It is frustrating when one is stirred up, hurt and angry, not to be able to find words, and the sense of being gagged adds to the pain! But, as I pondered last week, trying to calm down and see things more through God’s eyes than mine, I gave thanks for my slow wits, rejoicing that I had been delivered from making a small trouble into something potentially bigger. I had not perhaps responded as Jesus would have done, but silence was better than a vicious retort!

The book of Proverbs is full of warnings about how we use our speech, and of course in the letter of James in the New Testament we find the apostle taking a whole chapter of his letter to remind his readers of both the power and wildness of the tongue. It is sobering reading, especially for those who profess to believe in Jesus, to have yielded the throne of their lives to him. James challenges us to consider how as believers we can both praise our Lord and commune with him; while also using our words to criticise, gossip, and generally wound our fellow men and women. How often do I speak out of my own selfish agenda, instead of taking time to think whether my words are wholesome, helpful and loving?

So I was glad not to have lashed out with angry words, and thank God for restraining me and providing the space and solitude I needed to calm down and confess my desire to hurt back. It is only as we grow in likeness to Jesus, as love for him is stirred up within us, that our thoughts and habits are transformed and we become more able to respond to others with constant loving grace. Most of us will spend the rest of our lives in that learning process, and even as I need others to be patient with me, so I need to be patient with them!

Is it Christlike to take pride in my own self-restraint, while criticising another Christian for their occasional failures? How am I encouraging others to grow in grace if I will not extend grace to them when they stumble and need to be forgiven? In the same way that I thank God for his faithfulness in bearing with me, deeply ingrained faults and all, so I want to learn to be faithful in bearing with others. I am needy, and so are they! We are privileged to minister to one another by our love – which means always seeking the best for them, just as God our loving father always seeks the best for us.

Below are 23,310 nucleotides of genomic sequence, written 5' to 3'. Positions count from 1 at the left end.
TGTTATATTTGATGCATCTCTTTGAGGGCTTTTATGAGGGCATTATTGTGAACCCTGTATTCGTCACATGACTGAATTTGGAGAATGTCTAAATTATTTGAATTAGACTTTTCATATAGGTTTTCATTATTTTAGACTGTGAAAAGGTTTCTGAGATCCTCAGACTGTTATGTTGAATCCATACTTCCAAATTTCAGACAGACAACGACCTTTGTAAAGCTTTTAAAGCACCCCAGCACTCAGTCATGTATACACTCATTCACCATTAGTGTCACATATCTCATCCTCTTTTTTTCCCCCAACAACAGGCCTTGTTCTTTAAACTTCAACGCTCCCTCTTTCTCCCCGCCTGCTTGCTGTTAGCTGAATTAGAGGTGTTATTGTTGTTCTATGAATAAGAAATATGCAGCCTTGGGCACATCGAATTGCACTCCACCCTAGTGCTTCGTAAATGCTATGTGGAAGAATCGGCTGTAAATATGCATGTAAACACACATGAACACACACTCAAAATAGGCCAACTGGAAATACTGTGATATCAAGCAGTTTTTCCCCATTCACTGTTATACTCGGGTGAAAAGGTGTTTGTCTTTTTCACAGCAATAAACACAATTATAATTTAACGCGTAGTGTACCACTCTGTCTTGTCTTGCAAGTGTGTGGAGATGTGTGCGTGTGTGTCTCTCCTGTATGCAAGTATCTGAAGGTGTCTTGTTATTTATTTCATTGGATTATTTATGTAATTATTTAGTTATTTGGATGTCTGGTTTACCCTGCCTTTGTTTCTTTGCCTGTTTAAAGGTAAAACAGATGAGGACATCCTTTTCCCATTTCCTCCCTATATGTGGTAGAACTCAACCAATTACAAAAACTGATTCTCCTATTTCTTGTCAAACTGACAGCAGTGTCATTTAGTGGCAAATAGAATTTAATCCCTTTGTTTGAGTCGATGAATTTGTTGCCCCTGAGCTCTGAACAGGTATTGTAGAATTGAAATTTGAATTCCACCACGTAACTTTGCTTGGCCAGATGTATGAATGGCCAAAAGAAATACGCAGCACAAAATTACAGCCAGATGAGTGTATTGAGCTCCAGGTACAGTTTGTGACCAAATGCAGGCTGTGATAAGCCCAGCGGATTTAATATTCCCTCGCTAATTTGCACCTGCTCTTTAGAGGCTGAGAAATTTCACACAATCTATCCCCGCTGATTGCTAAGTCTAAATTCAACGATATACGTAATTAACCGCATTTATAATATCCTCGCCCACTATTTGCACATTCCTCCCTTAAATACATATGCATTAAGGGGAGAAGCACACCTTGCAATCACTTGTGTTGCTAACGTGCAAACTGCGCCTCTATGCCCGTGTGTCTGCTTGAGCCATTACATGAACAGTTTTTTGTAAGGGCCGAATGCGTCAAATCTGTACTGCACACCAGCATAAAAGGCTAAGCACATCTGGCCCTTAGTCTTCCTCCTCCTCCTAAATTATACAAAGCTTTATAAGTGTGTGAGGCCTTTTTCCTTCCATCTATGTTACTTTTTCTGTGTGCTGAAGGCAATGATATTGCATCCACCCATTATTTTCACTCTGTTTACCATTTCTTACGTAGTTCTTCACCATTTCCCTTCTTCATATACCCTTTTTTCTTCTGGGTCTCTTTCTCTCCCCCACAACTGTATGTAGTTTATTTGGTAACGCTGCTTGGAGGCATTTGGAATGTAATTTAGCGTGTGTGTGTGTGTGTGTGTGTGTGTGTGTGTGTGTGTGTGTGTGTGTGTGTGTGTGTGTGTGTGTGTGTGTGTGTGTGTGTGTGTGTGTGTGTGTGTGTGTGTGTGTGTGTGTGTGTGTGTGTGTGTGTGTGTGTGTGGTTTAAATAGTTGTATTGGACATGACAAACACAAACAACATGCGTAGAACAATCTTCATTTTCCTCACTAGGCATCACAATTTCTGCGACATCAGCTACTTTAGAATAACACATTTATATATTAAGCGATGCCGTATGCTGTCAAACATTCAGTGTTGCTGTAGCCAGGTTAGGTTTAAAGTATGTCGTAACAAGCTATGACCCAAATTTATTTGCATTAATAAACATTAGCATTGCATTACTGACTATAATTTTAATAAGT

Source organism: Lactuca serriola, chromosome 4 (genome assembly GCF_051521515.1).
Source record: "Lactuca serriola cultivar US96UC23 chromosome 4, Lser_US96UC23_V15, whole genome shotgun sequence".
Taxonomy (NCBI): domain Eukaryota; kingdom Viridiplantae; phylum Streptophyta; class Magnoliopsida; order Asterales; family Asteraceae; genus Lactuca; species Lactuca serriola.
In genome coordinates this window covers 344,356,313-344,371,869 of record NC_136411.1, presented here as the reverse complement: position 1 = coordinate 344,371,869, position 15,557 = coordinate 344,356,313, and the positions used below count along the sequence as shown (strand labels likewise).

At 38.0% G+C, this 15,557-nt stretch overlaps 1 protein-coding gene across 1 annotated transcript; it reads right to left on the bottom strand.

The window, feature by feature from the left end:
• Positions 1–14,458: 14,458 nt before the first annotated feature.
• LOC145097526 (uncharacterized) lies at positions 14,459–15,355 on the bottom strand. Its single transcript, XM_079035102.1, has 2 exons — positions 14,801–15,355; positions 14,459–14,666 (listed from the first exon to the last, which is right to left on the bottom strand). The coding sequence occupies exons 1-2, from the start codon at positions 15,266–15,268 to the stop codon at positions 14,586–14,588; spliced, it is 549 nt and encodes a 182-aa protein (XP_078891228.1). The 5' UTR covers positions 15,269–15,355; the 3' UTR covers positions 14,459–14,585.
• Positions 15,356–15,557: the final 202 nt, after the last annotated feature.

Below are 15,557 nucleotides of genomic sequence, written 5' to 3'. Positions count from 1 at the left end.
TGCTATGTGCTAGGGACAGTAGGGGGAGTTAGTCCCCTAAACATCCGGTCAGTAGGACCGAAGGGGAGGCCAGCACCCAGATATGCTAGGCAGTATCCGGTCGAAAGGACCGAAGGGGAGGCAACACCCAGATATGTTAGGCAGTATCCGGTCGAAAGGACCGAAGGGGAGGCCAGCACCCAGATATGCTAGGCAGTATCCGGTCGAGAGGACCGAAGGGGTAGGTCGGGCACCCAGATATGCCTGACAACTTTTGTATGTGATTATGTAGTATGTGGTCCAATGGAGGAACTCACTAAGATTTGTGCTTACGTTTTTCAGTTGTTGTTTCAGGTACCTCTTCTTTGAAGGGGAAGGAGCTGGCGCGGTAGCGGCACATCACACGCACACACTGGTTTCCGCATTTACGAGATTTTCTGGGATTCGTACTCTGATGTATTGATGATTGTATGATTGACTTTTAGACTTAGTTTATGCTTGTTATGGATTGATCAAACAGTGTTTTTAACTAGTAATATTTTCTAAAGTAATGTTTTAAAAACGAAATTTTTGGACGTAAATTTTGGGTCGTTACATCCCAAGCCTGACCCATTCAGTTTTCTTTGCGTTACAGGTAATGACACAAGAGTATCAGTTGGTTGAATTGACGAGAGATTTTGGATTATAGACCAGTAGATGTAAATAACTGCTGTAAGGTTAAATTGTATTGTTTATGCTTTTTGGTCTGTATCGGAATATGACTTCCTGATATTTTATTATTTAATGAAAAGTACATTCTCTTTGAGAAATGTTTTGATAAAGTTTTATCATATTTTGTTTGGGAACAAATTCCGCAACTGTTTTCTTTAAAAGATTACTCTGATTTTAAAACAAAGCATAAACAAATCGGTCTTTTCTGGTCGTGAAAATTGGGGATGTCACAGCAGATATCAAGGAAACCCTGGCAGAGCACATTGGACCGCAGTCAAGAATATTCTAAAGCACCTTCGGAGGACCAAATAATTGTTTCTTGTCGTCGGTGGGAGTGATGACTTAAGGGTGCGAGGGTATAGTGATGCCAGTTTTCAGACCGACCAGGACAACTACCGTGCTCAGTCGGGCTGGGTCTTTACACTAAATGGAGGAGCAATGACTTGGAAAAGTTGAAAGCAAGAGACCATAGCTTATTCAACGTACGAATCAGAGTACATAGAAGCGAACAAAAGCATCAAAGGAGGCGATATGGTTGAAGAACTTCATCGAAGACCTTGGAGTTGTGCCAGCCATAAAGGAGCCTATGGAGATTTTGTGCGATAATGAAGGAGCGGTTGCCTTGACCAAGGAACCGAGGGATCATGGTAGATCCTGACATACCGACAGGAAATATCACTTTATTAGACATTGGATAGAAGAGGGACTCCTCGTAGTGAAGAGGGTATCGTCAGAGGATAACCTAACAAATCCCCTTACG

May God deliver us from any false pride in our own meagreself-control, and help us instead to rejoice in his power at work in us to keep us from rashness and hasty words. May God help us even as we receive fresh forgiveness from him for our daily sins, to extend that forgiveness to others. May we be content to leave the business of their sanctification in God’s hands, and seek to do nothing to hinder it, even as we depend on him to transform us.

It is a long work, a slow work, but we can be sure of this;’that he who began a good work in you will carry it on to completion until the day of Christ Jesus.’ (Philippians 1.6).

Amen, and may all the glory go to him!

The sweetest thing

If the Lord delights in a man’s way, he makes his steps firm; though he stumble, he will not fall, for the Lord upholds him with his hand.

Psalm 37 v 23&24

These words were written by David, the shepherd boy, giant killer, outlaw, singer-songwriter, king, adulterer, schemer and thief: the man whose wonderful songs reflect every aspect of his rich and varied life. He is one of the great characters portrayed in the bible narrative, and although it can be tempting to focus on his good qualities, we are never allowed to forget his faults. The hero of his story is not David himself, but the God whom he worshipped, trusted, disobeyed and before whom he often had to repent and confess his sins.